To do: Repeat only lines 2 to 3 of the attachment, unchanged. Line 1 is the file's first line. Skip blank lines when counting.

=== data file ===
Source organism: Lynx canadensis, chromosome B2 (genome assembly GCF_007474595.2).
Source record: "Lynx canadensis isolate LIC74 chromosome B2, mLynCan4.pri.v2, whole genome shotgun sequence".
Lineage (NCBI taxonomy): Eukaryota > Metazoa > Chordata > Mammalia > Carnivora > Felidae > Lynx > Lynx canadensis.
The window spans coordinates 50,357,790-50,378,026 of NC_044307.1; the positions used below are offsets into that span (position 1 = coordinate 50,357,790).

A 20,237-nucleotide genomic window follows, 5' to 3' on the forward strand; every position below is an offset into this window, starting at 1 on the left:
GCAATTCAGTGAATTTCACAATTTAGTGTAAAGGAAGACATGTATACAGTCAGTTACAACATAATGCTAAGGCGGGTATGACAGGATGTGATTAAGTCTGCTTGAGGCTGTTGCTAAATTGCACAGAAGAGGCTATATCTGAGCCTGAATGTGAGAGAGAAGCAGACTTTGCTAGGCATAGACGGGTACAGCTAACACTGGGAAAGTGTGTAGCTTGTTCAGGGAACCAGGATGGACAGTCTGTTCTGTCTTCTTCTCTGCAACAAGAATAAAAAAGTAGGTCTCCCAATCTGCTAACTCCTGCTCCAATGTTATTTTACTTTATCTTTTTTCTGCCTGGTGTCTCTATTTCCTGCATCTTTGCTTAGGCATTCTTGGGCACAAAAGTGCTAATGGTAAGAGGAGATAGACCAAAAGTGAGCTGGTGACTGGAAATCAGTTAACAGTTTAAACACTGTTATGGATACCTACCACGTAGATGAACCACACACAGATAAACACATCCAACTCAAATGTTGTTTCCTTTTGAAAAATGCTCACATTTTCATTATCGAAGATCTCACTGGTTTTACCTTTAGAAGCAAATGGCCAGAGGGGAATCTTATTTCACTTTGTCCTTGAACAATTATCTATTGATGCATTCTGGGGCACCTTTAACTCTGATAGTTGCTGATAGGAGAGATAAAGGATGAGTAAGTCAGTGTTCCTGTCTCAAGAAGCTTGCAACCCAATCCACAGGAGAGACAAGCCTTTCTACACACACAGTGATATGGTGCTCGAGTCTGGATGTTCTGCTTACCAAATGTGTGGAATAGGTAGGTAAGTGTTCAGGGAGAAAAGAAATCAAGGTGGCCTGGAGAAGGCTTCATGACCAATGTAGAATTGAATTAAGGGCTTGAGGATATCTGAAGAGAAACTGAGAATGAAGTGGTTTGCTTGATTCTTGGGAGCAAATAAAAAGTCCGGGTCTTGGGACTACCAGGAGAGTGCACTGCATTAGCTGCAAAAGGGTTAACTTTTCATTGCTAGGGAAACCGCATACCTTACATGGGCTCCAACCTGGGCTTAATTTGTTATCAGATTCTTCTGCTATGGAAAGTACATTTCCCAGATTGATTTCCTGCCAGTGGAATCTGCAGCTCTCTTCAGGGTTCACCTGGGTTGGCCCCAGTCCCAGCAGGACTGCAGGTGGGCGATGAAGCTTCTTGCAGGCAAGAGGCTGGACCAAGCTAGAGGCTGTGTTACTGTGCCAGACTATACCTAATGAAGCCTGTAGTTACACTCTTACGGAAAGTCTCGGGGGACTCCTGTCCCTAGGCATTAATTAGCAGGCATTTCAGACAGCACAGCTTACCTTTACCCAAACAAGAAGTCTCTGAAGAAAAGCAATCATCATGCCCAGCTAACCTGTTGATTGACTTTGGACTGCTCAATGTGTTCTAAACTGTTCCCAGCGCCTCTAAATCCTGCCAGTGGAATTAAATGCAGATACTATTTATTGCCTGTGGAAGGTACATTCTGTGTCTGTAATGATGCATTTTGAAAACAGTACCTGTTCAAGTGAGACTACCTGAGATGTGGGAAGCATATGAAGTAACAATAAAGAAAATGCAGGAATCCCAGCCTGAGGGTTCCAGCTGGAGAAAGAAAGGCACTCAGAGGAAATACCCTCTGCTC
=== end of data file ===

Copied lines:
Source record: "Lynx canadensis isolate LIC74 chromosome B2, mLynCan4.pri.v2, whole genome shotgun sequence".
Lineage (NCBI taxonomy): Eukaryota > Metazoa > Chordata > Mammalia > Carnivora > Felidae > Lynx > Lynx canadensis.